Following the destruction of its host Gezora, the Space Amoeba possessed a rubble crab native to Sergio Island, creating Ganimes. The creature resumed terrorizing the island's inhabitants, but was defeated by Taro Kudo using armaments left behind on the island from World War II. The Space Amoeba left its host and possessed a second Ganimes as well as a mata mata turtle, creating Kamoebas. Both monsters tried to eliminate the humans resisting the Space Amoeba, but the humans unleashed a swarm of bats that interrupted the Space Amoeba's control over the kaiju. Ganimes and Kamoebas then went berserk and engaged in a fight to the death, which ended as Kamoebas dragged Ganimes with him into the mouth of the island's erupting volcano, destroying the Space Amoeba along with both monsters.
Ganimes is the only one of his Space Amoeba-spawned brethren not to appear in a Godzilla film, through stock footage or otherwise, though he has made appearances in non-film media such as video games and books.
Ganimes' name comes from the Japanese word kani (蟹), meaning "crab," and me, which was inspired by the manga character Nyarome. In-universe, Ganimes' name comes from a deity worshiped by the natives of Sergio Island, as is the case with his brethren Gezora and Kamoebas. Like Kamoebas, the letter "S" at the end of Ganimes' English name is not present in Japanese; a plaque during an on-set photoshoot wrote his name in English as Ganime, and he is also identified by this name in Toho International's export trailer and the subtitles on Tokyo Shock's DVD release of Space Amoeba.
Ganimes' suit was modeled by Nobuyuki Yasumaru, the protégé of Toho's chief modeler Teizo Toshimitsu, while its internal mechanisms were realized by technician Akinori Takagi. The monster was not designed beforehand, with Yasumaru not recalling any concept art ever being prepared for him.
Ganimes' shell was sculpted in clay and cast, while his arms and claws were fabricated from polyurethane,[note 1] the spikes on the sides of his body were made of plywood, and his eyes of resin. Yasumaru took inspiration from another crustacean created by his mentor four years earlier; in his own words, "I made [Ganimes] with reference to Mr. Toshimitsu's Ebirah, and I thought that I could make it even better." Yasumaru decorated the Ganimes suit with palm fronds to simulate hair,[note 2] a deviation from Toshimitsu's typical method of using goat hair. The drawback was that the fronds were highly flammable, with Yasumaru staying on-set during filming to monitor them. Takagi installed between 6 and 8 servo motors into Ganimes' head so that its mouthparts could be radio controlled, while a mechanism in its shell blew foam from the mouth with a compressed air cylinder. The monster's eyes could also be radio controlled. Ganimes was portrayed by Haruo Nakajima, who also donned the Gezora suit in the film. According to him, "Ganimes was so stiff that I don't think I could act very well, and could mostly only click the claws together. That's why I don't remember much about it."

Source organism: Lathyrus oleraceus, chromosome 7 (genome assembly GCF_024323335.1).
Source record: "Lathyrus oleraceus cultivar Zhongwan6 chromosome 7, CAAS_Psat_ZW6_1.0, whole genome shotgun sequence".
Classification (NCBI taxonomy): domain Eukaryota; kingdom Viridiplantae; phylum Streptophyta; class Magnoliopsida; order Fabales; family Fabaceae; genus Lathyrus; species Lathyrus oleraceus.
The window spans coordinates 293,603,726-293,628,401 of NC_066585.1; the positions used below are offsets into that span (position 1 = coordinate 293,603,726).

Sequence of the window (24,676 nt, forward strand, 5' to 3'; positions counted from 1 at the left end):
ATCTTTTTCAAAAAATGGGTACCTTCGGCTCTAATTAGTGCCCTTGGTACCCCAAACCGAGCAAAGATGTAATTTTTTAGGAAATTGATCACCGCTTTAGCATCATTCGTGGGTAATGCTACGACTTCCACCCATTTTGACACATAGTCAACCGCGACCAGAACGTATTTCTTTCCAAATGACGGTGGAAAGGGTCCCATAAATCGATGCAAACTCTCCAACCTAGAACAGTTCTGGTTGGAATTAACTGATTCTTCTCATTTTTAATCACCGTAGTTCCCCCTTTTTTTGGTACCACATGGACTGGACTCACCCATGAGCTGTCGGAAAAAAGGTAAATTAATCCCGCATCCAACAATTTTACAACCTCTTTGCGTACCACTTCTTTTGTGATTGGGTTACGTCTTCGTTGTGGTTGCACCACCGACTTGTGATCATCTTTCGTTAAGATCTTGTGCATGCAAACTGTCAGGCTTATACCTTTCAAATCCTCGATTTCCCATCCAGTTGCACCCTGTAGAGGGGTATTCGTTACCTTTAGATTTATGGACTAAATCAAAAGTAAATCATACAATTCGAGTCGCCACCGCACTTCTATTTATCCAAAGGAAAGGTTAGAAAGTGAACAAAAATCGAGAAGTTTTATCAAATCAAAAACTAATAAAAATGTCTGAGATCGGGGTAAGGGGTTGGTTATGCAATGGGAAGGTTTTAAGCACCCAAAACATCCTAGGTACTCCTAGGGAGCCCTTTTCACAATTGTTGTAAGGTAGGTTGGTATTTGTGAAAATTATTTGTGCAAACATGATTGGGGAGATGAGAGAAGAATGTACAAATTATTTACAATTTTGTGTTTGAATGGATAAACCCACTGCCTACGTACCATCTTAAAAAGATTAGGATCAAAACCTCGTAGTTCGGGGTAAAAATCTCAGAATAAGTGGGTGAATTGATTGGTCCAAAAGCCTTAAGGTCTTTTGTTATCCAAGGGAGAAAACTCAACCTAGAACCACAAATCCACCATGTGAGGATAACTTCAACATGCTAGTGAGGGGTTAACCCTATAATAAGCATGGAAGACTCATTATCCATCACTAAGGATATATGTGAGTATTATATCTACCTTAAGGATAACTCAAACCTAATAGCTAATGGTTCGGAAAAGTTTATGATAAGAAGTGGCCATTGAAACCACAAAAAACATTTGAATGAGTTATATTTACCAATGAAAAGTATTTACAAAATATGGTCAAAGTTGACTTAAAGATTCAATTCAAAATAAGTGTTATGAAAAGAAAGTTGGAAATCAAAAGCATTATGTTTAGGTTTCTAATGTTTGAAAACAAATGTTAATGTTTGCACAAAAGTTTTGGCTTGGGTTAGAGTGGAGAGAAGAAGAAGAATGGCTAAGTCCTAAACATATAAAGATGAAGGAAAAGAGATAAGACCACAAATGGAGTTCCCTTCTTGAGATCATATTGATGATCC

Nobuyuki Yasumaru (bottom right) inspects the Ganimes' suit's claw
A giant full-scale claw was additionally used to interact with the human characters, and a small wire-operated model was blown up for the first individual's death.
Akira Kubo is filmed with the 1:1-scale Ganimes claw
Ganimes began life on Sergio Island as a rubble crab of the species Daldorfia horrida, otherwise known as the horrid elbow crab. In both the Titan Productions and Hong Kong-recorded English dubs of Space Amoeba, Dr. Kyoichi Miya instead identifies Ganimes as a "pumice stone crab."
Ganimes, originally an ordinary rubble crab, was controlled and mutated by the Space Amoeba after Gezora was destroyed. Ganimes attacked the inhabitants of Sergio Island, in particular menacing the Japanese nationals Taro Kudo and Ayako Hoshino who were there on business. The giant crustacean chased the two to a cliff, but was rendered blind after Kudo shot out his eyes. Ganimes leapt over the cliff onto a field of explosives left over from World War II. Kudo wasted no time in shooting the explosives, blowing Ganimes to smithereens.
However, the Space Amoeba survived and divided into thirds: possessing another rubble crab to create a second Ganimes, a mata mata turtle to create the kaiju Kamoebas, and the human Makoto Obata. Both the second Ganimes and Kamoebas tracked down the surviving humans and attempted to finish them once and for all, but Obata resisted the amoeba's control and freed a swarm of bats from a cave, their supersonic sonar severing the Space Amoeba's control over the monsters. Ganimes and Kamoebas began to fight, their battle eventually reaching the summit of the island's erupting volcano. Ganimes threw Kamoebas into the volcano's crater, but the giant turtle bit down on Ganimes' claw and pulled him into the magma with him, destroying both monsters along with the Space Amoeba possessing them.